Wednesday, June 19, 2013

Lay of the Land

Sales are definitely on a little up-tick in Vancouver. It remains to be seen if this is a temporary phenomenon of pent-up demand from the election jitters or a more significant trend. It may also be buyers jumping in on rate fears, forgetting that while higher rates mean they can afford less house, house prices also drop if you give them a chance!!

There seems to be selective HAM buying at the higher end which I think is 'getting money out while we can'. Probably most of the recent higher sales from what I can gauge has gone to HAM buyers. However HAM is not responsible for the recent up-tick in over-all sales, only for the higher end sales.

So far Flaherty's entreaties and reining in the CMHC has taken housing off the boil but has not brought about a significant correction.

Outside of Vancouver, we are in full out correction mode in some places.

Take a look at the Gulf Islands for example.

Here is the June report of one well known Gulf Island Realtor:

2-7 years to sell some properties after major price reductions.

And here is a report of another Realtor for houses sold in 2012. While the report is 6 months old, it will give you an idea of what happens when we are in a buyer's market. We are not in a buyer's market in Vancouver yet. If you listen to the report you will see and hear what it looks like.

For now we wait and see who wins the cat and mouse game. Interest rates have taken a significant jump up. HAM of course are oblivious to Interest rate changes, as are big buyers, which means the average could be skewed again at month's end.


  1. On second thought, and after the frustration has subsided, HAM buy either SFH or NEW condos. They won't be bailing out the resale condo/townhouse market.

    1. Feck indeed. I am beginning to believe that HAM are a permanent fixture of our RE market. Not just buying, but flipping too! Interestingly enough I have seen more HAM listings too. bought a year or two ago and relisted with cosmetic or no chnages for a big chunk more. I guess that's how they made their dough back home, so why not repeat it here.

  2. Don't forget prices are also down in many segments. If you have been frustrated and see prices down 10% or so in a building that you have been monitoring for years it almost becomes too much to resist for some. The problem is that the next pool of buyers is another 5% down in prices. Or, more accurately, 5% down in carrying costs.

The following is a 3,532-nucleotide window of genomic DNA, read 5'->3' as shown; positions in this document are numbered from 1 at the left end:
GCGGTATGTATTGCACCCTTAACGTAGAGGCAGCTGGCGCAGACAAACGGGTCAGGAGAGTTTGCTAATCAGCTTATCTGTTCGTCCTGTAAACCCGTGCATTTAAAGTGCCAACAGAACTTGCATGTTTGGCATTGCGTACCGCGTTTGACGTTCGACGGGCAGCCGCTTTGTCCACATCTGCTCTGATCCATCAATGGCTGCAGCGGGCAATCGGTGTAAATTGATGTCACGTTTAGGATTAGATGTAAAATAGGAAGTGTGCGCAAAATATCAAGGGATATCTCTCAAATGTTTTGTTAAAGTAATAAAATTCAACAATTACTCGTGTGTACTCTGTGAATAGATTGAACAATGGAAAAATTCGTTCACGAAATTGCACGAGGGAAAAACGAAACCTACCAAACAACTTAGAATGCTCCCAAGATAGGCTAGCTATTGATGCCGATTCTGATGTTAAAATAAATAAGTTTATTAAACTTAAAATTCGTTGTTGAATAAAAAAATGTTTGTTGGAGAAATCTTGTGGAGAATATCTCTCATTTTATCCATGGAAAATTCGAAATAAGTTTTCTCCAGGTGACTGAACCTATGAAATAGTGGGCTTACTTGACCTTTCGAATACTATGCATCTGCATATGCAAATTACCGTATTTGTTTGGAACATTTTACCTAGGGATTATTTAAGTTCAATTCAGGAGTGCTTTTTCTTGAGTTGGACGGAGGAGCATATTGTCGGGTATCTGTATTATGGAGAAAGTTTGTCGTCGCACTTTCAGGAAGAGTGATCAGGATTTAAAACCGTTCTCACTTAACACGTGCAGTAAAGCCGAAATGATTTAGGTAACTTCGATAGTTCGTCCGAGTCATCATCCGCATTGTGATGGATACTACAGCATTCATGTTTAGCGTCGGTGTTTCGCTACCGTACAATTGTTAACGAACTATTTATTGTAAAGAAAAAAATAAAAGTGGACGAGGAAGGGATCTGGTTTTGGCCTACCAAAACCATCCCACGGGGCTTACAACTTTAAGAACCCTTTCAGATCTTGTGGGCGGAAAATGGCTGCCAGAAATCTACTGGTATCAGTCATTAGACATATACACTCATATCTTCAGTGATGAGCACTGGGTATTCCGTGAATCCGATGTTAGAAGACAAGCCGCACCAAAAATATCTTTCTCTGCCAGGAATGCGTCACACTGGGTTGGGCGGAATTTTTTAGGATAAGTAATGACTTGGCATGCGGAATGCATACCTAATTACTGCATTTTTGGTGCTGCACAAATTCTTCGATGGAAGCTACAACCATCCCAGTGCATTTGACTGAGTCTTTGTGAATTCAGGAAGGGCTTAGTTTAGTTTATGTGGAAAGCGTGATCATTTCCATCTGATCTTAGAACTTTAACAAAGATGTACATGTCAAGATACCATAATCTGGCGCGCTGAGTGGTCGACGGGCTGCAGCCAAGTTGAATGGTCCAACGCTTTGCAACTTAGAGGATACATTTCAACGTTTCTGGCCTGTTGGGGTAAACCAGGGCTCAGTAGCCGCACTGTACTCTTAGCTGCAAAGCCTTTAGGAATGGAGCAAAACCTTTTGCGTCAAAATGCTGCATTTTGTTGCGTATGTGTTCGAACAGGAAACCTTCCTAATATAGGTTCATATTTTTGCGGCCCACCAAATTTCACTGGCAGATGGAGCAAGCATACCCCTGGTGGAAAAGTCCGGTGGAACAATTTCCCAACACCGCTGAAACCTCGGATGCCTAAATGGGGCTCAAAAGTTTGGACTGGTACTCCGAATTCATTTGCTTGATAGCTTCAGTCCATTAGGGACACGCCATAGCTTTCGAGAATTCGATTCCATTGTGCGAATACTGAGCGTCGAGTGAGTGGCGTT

Rising interest rates will have a disproportionately negative effect on BC simply because its citizens owe more than anyone else. Variables going from 3% to 5% will have a big impact on those of us with $500,000 mortgages. And, because prices have been flat to down over the last five years, many of these people have little to no equity cushion. Basically, artificially low interest have allowed a lot of people to get away with bad decisions. Just think about the failed flipper turned landlord grossing a 3% yield, nice business that's gonna be. Hope you have the cash to cover that inevitable special assessment because you might have trouble tacking it onto your mortgage.

    Another underreported story is the prevailing weakness in the mining industry, layoffs are on the way, so deleveraging in China is going to hurt us in many ways. And, I would bet that many of the so called all cash buyers from China borrowed some of that money from somewhere. Remember the country has a massive shadow credit system that is currently under stress.

  3. Those links are rather stunning. But now down with a database error. I archived two pages from the second, did Fish or anyone archive them all? I missed it when fresh, but it's pretty relevant.

    1. Very odd that it went away. I have had that link in my inbox for months and it worked just great until recently. Maybe the Realtor whipped it off, when he saw the traffic.

    2. It seems like it is working again

  4. This is serious

    It remains to be seen what effect it has on the flow of hot money to our Province

  5. Fish,

    They've been flipping forever. They buy expensive SFH/land, knock down the existing house and rebuild. Apparently the 2.3-2.6M market (flipped by foreign $$/sold to wealthy locals on credit) is doing well but the 5-6M market not so much. The end buyer for the 8-10M product isn't there...having trouble moving money out of China... from what I hear.

    These are the vagaries of the micro-market, neighbourhood, product, age, etc. Who knows where it settles. What do you think your above quote means for our market. More outflow or less? I can't tell anymore. We're at the freakin' whim of the helm of China as to whether or not they'll see money leave the country and find a home in a more stable place or whether they now want all chips in in order to try and stabilize the banking sector. Who the freak knows? Not I.

  6. 414 new
    211 price change
    220 sold

    7887 detached
    9392 attached